Pete Wargent blogspot

Co-founder & CEO of AllenWargent property advisory, offices in Brisbane (Riverside) & Sydney (Martin Place) - clients include hedge funds, resi funds, & private investors.

4 x finance/investment author - 'Get a Financial Grip: a simple plan for financial freedom’ (2012) rated Top 10 finance books by Money Magazine & Dymocks.

"Unfortunately so much commentary is self-serving or sensationalist. Pete Wargent shines through with his clear, sober & dispassionate analysis of the housing market, which is so valuable. Pete drills into the facts & unlocks the details that others gloss over in their rush to get a headline. On housing Pete is a must read, must follow - he is one of the better property analysts in Australia" - Stephen Koukoulas, MD of Market Economics, former Senior Economics Adviser to Prime Minister Gillard.

"Pete Wargent is one of Australia's brightest financial minds - a must-follow for articulate, accurate & in-depth analysis." - David Scutt, Business Insider, leading Australian market analyst.

"I've been investing for over 40 years & read nearly every investment book ever written yet I still learned new concepts in his books. Pete Wargent is one of Australia's finest young financial commentators." - Michael Yardney, Australia's leading property expert, Amazon #1 best-selling author.

"The most knowledgeable person on Aussie real estate markets - Pete's work is great, loads of good data and charts, the most comprehensive analyst I follow in Australia. If you follow Australia, follow Pete Wargent" - Jonathan Tepper, Variant Perception, Global Macroeconomic Research, and author of the New York Times bestsellers 'End Game' and 'Code Red'.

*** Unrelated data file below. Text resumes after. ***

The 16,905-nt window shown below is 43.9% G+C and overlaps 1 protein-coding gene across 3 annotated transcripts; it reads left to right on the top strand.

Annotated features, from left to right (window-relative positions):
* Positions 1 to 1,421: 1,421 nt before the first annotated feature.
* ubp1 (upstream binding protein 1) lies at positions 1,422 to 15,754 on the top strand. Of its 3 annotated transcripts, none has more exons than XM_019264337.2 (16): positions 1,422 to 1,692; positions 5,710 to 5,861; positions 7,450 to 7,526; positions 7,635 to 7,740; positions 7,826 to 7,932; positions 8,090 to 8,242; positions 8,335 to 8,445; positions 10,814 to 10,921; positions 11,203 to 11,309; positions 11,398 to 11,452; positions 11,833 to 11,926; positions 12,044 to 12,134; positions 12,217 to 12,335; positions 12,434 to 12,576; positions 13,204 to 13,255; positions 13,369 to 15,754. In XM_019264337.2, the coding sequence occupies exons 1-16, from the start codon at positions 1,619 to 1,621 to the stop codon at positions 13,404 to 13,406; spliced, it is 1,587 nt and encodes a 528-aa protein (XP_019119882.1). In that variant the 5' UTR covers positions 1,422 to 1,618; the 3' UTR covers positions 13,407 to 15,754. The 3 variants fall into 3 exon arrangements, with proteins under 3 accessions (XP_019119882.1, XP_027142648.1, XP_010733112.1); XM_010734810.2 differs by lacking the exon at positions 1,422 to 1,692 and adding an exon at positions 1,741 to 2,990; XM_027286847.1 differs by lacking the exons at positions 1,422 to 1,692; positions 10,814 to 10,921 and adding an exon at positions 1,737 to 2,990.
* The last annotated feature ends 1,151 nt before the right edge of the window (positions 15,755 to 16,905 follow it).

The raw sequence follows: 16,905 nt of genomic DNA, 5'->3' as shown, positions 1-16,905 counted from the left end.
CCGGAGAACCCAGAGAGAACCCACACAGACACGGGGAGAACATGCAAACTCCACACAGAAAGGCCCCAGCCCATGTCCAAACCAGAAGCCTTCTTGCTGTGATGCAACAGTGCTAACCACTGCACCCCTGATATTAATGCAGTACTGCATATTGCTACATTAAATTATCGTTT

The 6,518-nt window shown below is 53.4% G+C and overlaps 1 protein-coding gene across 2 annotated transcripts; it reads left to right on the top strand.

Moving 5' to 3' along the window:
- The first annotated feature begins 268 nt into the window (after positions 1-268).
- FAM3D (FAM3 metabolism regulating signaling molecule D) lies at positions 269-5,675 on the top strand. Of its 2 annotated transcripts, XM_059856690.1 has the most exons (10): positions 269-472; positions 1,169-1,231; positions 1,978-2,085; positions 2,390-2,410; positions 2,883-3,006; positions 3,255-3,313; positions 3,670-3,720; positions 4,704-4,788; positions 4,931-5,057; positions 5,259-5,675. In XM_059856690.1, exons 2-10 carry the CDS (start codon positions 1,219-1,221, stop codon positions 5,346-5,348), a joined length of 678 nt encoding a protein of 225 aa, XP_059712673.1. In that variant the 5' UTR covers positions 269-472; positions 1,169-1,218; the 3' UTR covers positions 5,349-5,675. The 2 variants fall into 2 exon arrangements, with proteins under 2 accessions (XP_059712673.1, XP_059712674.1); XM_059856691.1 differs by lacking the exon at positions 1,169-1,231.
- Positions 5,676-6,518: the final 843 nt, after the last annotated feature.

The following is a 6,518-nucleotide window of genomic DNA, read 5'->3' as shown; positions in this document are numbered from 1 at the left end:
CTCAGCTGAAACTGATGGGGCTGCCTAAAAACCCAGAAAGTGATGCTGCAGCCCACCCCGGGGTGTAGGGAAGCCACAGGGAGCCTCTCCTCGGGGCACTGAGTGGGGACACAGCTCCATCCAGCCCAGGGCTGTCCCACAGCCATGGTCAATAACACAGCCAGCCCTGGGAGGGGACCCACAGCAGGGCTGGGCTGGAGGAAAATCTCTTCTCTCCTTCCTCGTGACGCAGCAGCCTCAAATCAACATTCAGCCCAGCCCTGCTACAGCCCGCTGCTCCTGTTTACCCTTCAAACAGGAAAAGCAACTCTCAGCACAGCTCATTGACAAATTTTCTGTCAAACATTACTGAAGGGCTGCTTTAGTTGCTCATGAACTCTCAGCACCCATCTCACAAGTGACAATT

"Pete's daily analysis is unputdownable" - Dr. Chris Caton, Chief Economist, BT Financial.

Invest in Sydney/Brisbane property markets, or for media/public speaking requests, email

Thursday, 3 May 2012

That pesky Aussie dollar refuses to go down!

Even after the Reserve Bank waded in with a super-size 50 point interest rate cut on , the dollar is still buying well over 103 US cents.

Just to put that in perspective, back in the depths of the financial crisis, the Aussie dollar bought just 60 US cents (holidays for Aussies have become a whole lot cheaper - not so good for tourists coming Down Under, but!).

Why hasn't it shifted? The main reason is that even by cutting rates by half of one percent, the Aussie cash rate of 3.75% is still way higher than in other developed nations, who are nearly all at crisis levels of 1% or lower.

To some extent, the currency markets must have expected at least one interest rate cut in May or June too.

Banks reaction has been tight, but unsurprising - National Australia Bank (NAB) only passed on a cut in their standard variable rate home loans of 0.32%.  Nice work if you can get it.


Hoping for a very important win for the Lilywhites versus Bolton tonight...COYS!